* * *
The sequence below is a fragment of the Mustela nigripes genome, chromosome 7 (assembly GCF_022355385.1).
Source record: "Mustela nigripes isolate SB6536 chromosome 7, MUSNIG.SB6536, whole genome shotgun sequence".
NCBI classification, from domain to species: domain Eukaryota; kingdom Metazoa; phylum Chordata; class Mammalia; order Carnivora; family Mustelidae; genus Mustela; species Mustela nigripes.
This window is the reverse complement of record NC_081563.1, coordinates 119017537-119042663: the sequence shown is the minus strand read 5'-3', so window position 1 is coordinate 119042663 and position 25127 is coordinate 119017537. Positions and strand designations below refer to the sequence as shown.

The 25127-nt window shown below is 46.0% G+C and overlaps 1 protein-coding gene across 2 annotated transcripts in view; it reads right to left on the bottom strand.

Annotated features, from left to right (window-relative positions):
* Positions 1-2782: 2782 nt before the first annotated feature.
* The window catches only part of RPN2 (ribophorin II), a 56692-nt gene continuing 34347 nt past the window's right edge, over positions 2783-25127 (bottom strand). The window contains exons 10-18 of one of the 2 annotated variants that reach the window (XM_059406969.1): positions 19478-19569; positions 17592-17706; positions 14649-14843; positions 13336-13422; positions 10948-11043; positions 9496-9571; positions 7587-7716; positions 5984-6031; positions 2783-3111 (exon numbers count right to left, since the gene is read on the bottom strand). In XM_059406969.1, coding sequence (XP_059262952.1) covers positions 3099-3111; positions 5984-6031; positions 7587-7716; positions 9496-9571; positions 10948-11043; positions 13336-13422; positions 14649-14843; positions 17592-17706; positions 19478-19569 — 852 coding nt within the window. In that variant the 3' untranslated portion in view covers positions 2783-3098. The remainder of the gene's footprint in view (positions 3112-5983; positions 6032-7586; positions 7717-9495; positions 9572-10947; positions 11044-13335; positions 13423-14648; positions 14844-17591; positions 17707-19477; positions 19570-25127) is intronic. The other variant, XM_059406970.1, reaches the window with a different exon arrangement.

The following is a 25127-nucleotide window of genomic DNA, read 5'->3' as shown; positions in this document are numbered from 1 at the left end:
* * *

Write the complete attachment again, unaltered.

The sequence below is a fragment of the Mustela nigripes genome, chromosome 7 (assembly GCF_022355385.1).
Source record: "Mustela nigripes isolate SB6536 chromosome 7, MUSNIG.SB6536, whole genome shotgun sequence".
NCBI classification, from domain to species: domain Eukaryota; kingdom Metazoa; phylum Chordata; class Mammalia; order Carnivora; family Mustelidae; genus Mustela; species Mustela nigripes.
This window is the reverse complement of record NC_081563.1, coordinates 119017537-119042663: the sequence shown is the minus strand read 5'-3', so window position 1 is coordinate 119042663 and position 25127 is coordinate 119017537. Positions and strand designations below refer to the sequence as shown.

The 25127-nt window shown below is 46.0% G+C and overlaps 1 protein-coding gene across 2 annotated transcripts in view; it reads right to left on the bottom strand.

Annotated features, from left to right (window-relative positions):
* Positions 1-2782: 2782 nt before the first annotated feature.
* The window catches only part of RPN2 (ribophorin II), a 56692-nt gene continuing 34347 nt past the window's right edge, over positions 2783-25127 (bottom strand). The window contains exons 10-18 of one of the 2 annotated variants that reach the window (XM_059406969.1): positions 19478-19569; positions 17592-17706; positions 14649-14843; positions 13336-13422; positions 10948-11043; positions 9496-9571; positions 7587-7716; positions 5984-6031; positions 2783-3111 (exon numbers count right to left, since the gene is read on the bottom strand). In XM_059406969.1, coding sequence (XP_059262952.1) covers positions 3099-3111; positions 5984-6031; positions 7587-7716; positions 9496-9571; positions 10948-11043; positions 13336-13422; positions 14649-14843; positions 17592-17706; positions 19478-19569 — 852 coding nt within the window. In that variant the 3' untranslated portion in view covers positions 2783-3098. The remainder of the gene's footprint in view (positions 3112-5983; positions 6032-7586; positions 7717-9495; positions 9572-10947; positions 11044-13335; positions 13423-14648; positions 14844-17591; positions 17707-19477; positions 19570-25127) is intronic. The other variant, XM_059406970.1, reaches the window with a different exon arrangement.

The following is a 25127-nucleotide window of genomic DNA, read 5'->3' as shown; positions in this document are numbered from 1 at the left end: